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How to reduce costs of owning a house in urban Kenya today


How to reduce costs of owning a house in urban Kenya today

Affordable housing project on Park Road, Nairobi. FILE PHOTO | NMG

Affordable housing is provided for in the Constitution, which says it should be accessible, adequate and have reasonable standards of sanitation.

However, the costs of owning a home or a house are still beyond the reach of a bigger percentage of Kenyans and can be drastically reduced. They are determined by the cost of construction, land, and mortgage interest rates.

The government has been constructing houses for purchase at prices below market rates. This has increased supply at affordable prices to a majority of middle class people and those doing small-scale businesses.

If the government continues on this path, it will reduce demand for houses and, therefore, prices.

President William Ruto’s administration says it will ensure a majority of Kenyans are empowered to own houses in urban centres. It can create mortgage bonds so that citizens raise money for buying or developing houses at affordable rates.

Transport systems also play a role in reducing the cost of owning a house in towns. Access to transportation makes those living in far-flung areas accessible.

The perennial housing problem in different parts of the country is a cause to worry everybody, including policy makers and implementers.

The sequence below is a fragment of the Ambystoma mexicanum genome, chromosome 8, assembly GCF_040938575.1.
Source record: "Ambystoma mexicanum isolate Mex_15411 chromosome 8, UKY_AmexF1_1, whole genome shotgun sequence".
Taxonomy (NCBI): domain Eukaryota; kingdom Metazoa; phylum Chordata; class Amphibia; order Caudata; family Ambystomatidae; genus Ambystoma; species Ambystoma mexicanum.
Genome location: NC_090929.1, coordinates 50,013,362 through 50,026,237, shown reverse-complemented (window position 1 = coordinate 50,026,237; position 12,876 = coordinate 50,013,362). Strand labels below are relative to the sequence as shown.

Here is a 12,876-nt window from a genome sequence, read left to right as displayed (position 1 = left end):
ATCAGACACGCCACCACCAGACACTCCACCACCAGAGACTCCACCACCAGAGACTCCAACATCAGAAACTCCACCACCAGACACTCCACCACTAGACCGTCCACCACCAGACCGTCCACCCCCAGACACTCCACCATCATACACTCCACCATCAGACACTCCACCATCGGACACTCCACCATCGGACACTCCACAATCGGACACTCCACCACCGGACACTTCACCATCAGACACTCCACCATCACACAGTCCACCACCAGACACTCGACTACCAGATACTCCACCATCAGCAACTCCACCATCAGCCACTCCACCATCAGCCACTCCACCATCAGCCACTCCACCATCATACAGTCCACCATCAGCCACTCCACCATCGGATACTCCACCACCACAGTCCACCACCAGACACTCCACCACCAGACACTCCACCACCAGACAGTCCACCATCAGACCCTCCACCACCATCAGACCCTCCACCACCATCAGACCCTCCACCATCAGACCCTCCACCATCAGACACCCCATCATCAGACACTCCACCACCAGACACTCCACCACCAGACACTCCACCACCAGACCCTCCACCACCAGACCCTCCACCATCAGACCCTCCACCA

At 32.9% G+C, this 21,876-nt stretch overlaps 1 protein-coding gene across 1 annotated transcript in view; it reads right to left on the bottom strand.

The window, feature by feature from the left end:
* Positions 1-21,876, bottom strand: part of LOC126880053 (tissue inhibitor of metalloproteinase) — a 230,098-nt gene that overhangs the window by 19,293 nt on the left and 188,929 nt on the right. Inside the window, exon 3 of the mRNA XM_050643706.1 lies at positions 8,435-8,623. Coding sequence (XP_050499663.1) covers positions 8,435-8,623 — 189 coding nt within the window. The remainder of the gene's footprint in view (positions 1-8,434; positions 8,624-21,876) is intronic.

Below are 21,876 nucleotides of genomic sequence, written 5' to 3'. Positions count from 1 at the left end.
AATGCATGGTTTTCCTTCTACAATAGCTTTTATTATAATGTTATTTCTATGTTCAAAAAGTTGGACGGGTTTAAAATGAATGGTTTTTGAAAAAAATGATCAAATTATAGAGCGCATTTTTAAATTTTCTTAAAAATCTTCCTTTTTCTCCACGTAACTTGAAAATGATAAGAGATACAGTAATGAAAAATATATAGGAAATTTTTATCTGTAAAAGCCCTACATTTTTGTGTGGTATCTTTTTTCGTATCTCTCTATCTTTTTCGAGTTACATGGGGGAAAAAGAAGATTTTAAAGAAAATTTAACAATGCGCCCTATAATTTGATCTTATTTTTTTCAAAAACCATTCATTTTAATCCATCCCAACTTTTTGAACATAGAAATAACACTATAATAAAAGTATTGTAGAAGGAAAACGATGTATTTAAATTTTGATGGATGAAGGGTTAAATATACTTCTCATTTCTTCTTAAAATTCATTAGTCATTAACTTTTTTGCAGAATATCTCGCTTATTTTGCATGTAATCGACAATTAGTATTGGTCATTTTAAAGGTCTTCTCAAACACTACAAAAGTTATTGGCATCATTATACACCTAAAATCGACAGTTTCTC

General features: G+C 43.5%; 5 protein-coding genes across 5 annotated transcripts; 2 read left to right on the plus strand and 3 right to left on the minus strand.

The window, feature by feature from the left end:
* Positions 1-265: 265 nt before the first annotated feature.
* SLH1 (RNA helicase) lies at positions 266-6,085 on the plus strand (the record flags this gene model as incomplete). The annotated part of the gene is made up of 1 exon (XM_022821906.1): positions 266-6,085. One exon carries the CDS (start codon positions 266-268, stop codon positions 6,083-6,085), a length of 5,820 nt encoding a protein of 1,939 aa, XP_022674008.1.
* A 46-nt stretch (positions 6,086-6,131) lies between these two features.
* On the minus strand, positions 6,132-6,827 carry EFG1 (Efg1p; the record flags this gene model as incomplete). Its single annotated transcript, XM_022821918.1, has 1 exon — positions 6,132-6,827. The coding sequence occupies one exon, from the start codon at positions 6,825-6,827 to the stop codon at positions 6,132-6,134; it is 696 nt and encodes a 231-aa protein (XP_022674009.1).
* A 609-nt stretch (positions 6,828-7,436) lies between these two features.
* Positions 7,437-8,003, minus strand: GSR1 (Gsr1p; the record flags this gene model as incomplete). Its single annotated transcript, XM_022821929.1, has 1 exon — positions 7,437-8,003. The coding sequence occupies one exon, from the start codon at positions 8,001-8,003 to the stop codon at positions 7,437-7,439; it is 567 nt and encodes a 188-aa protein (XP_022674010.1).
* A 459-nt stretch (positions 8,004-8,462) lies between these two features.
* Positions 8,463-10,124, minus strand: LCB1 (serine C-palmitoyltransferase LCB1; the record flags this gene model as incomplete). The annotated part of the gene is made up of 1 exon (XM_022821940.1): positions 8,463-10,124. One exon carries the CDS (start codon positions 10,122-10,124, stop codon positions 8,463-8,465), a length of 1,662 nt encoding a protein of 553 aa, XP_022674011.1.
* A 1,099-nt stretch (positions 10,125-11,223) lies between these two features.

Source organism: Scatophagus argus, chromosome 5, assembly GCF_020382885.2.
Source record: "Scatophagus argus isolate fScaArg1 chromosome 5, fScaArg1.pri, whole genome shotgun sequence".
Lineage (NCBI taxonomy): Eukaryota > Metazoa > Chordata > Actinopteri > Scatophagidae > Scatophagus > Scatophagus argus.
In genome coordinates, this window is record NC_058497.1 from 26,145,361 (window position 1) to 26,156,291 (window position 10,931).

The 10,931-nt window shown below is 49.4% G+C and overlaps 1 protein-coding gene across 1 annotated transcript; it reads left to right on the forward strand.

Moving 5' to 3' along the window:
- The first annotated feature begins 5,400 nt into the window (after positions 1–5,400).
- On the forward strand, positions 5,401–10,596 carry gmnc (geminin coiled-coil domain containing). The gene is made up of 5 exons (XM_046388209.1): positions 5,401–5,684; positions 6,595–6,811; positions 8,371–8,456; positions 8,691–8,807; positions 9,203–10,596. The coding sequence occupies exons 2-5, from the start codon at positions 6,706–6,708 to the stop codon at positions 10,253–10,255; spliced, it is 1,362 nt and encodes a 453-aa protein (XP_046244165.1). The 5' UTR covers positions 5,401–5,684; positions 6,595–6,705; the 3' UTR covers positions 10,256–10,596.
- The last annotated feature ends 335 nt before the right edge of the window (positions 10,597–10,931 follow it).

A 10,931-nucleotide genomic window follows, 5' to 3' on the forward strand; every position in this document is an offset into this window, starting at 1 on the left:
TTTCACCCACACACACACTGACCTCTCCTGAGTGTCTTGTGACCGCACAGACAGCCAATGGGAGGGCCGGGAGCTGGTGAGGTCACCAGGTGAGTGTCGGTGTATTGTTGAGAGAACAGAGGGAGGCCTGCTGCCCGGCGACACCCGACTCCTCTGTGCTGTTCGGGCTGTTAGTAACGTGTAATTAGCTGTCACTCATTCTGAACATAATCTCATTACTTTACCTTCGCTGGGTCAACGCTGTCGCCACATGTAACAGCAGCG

The World Bank Kenya Economic Update says demand and supply have been worsened by the fact that five percent or 500,000 Kenyans move to urban centres in search of jobs annually.

The Kenya Mortgage Refinance Company (KMRC) has been established to work with banking sector and saccos to provide affordable mortgage finance.

It is to extend the duration of housing loans from the seven years to 20. The KMRC is helping to drive interest rates to a single digit, but the Government should be more innovative in exploring workable ways to encourage private firms to build cheap houses.

It should develop technologies to bring down the cost of constructions, the cost of land. Land value should be considered as an alternative to addressing the high cost of buying a house. The Government should give out under-used lands to private developers to construct affordable houses.

The Ruto administration says affordable housing will be achieved by 2025. Affordable houses range from Sh800,000 to Sh3 million.

Kenya’s first medium-term goal of 2009/2012 of Vision 2030 strategy had a target of increasing housing production from 35,000 to 200,000 annually. It is believed that 75 percent of people in formal employment earn Sh50,000 and below.

So, a 20-year mortgage at 13.5 percent interest rates should be reduced to five percent. Owning a house in Kenya should be a reality even to low income earners. For a house which costs between Sh3 million to Sh5 million is a better deal for both middle and low income earners whose pursuit to own homes has been blocked by high property costs.

This is what is called the missing middle; people who can afford to buy a house but are not being offered one because the Government is supposed to take care of social housing.

The writer is an economist with interests in real estate.

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